Idle Thoughts on Jerome K Jerome: A 150th Anniversary Celebration by Jeremy Nicholas
|Idle Thoughts on Jerome K Jerome: A 150th Anniversary Celebration by Jeremy Nicholas|
|Reviewer: John Van der Kiste|
|Summary: A collection of contributions first published in the Jerome K. Jerome Society's Idle Thoughts newsletter, including scholarly and lighthearted articles from various writers, alongside little-known stories and pieces by the writer himself, published to celebrate his 150th birthday.|
|Buy? Yes||Borrow? Yes|
|Pages: 224||Date: May 2009|
|Publisher: The Jerome K Jerome Society|
Although he was a prolific novelist, short story writer, dramatist and journalist, Jerome Klapka Jerome will always be remembered first and foremost as the author of Three Men in a Boat. This fascinating anthology, published on the 150th anniversary of his birth, reminds us that there was far more to the man than that one admittedly enduring book.
The writing in this book was originally published in the Jerome K. Jerome Society's Idle Thoughts newsletter. It opens with an article on the JKJ Birthplace Museum at Walsall, which ran from 1984 until financial difficulties forced it to close in 2008, but which however inspired the founding of the Society. There are several biographical articles on the writer and his father, the Rev Jerome Clapp, who lived in North Devon for a while before moving to the Midlands. A number of short stories and a resumé of an anonymously-written novella, Weeds, show a different side to his writing from that with which most of us will be familiar.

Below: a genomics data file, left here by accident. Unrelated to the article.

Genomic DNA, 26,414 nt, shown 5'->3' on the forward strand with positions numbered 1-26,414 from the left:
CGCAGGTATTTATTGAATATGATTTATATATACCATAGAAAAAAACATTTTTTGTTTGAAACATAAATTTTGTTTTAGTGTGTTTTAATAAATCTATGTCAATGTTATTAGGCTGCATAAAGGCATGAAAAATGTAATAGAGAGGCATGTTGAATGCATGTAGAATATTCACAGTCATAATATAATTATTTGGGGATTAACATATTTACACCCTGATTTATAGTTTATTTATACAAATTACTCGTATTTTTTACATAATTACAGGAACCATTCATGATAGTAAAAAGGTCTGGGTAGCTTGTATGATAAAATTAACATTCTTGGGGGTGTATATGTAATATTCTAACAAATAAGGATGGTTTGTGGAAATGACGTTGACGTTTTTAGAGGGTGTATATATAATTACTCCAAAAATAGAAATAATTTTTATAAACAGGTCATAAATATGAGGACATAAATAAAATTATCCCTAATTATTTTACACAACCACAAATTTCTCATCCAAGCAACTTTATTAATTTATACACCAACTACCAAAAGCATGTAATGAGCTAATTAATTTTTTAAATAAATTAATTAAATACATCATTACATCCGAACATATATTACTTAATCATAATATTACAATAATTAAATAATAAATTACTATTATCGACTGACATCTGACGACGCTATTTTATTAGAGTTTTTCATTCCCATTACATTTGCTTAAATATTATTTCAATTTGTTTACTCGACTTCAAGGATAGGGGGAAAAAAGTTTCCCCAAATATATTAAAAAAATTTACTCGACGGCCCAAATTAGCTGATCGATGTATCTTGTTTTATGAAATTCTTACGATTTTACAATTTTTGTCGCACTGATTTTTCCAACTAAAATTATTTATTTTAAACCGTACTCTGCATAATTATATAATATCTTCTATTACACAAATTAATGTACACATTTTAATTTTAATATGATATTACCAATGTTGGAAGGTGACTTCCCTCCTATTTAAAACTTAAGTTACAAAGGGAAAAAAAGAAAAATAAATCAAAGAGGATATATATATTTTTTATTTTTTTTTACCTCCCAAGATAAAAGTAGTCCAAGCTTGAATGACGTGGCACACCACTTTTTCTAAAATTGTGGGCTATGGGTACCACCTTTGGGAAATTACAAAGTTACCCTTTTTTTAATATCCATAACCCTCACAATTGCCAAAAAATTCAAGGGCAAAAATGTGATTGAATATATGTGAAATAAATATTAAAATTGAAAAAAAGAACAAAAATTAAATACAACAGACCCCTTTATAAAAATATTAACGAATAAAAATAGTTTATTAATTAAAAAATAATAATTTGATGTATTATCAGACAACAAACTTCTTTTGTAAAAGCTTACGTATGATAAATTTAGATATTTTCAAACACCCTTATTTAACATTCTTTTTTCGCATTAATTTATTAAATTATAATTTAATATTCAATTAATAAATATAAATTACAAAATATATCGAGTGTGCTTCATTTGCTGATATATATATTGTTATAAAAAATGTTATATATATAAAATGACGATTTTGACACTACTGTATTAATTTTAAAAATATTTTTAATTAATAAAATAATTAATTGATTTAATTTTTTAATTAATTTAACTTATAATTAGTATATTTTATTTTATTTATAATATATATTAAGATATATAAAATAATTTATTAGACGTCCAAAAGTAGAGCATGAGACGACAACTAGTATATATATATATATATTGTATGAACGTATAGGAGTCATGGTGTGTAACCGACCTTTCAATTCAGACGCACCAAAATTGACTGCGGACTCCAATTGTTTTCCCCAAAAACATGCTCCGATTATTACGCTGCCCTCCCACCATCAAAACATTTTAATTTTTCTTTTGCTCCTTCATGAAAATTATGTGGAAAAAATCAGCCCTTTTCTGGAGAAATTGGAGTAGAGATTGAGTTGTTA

Some of the pieces are fairly scholarly, others quite lighthearted. One of those which I found most interesting was a comparison of the similarities between his satirical essay on socialism, The New Utopia, reproduced in full, and George Orwell's 1984. If we are to believe Jerome, he did not take politics too seriously; he once claimed he was a die-hard Tory at 25, was later asked to accept a safe Liberal seat but declined, and later became (or so he believed) vice-president of the Oxford University Labour Party. One of the contributors suggests that he had a social conscience, particularly after his observation at first hand of poverty in the East End of London during his boyhood, but doubts whether he was a committed socialist.
On the subject of his near-contemporary Oscar Wilde, his views were certainly those of the contemporary 'moral majority'. He regarded homosexuality as an unnatural disease, and in his autobiography, made a brief reference to a London restaurant he sometimes visited where Wilde and his friends would appear and sit at a table in the far corner; one pretended not to see him.
Also included are an obituary and account of his funeral from The Times, plus an obituary from the same paper of Carl Hentschel, who was not only a renowned theatergoer and first-nighter of the day but also the original of Harris in Three Men in a Boat. The book would not be complete without a bibliography of Jerome's published writings, and this takes up eighteen well-researched pages.
All in all this book makes a delightful companion to the author's work. Some of the articles succeed in portraying his endearingly eccentric personality very well, while others offer an excellent insight into his writing. I read it cover-to-cover, but I can see it as a good book for the casual reader to dip into as well. Anyone who has read his most famous book will certainly find it very rewarding.
Our thanks to the Jerome K. Jerome Society for sending us a copy.
For more on contemporary Victorian writers, why not also try The Adventures of Arthur Conan Doyle by Russell Miller, or Oscar's Books by Thomas Wright.
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